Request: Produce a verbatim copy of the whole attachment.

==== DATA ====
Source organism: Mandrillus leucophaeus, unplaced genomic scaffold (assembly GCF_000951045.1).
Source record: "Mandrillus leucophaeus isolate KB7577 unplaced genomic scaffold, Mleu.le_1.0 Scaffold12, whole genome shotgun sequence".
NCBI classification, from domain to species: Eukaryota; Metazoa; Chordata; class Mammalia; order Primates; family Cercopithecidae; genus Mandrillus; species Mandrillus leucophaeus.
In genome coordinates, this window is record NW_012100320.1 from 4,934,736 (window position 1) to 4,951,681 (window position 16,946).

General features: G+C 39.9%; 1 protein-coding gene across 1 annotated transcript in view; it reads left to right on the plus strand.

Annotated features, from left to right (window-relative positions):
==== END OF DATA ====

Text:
Source organism: Mandrillus leucophaeus, unplaced genomic scaffold (assembly GCF_000951045.1).
Source record: "Mandrillus leucophaeus isolate KB7577 unplaced genomic scaffold, Mleu.le_1.0 Scaffold12, whole genome shotgun sequence".
NCBI classification, from domain to species: Eukaryota; Metazoa; Chordata; class Mammalia; order Primates; family Cercopithecidae; genus Mandrillus; species Mandrillus leucophaeus.
In genome coordinates, this window is record NW_012100320.1 from 4,934,736 (window position 1) to 4,951,681 (window position 16,946).

General features: G+C 39.9%; 1 protein-coding gene across 1 annotated transcript in view; it reads left to right on the plus strand.

Annotated features, from left to right (window-relative positions):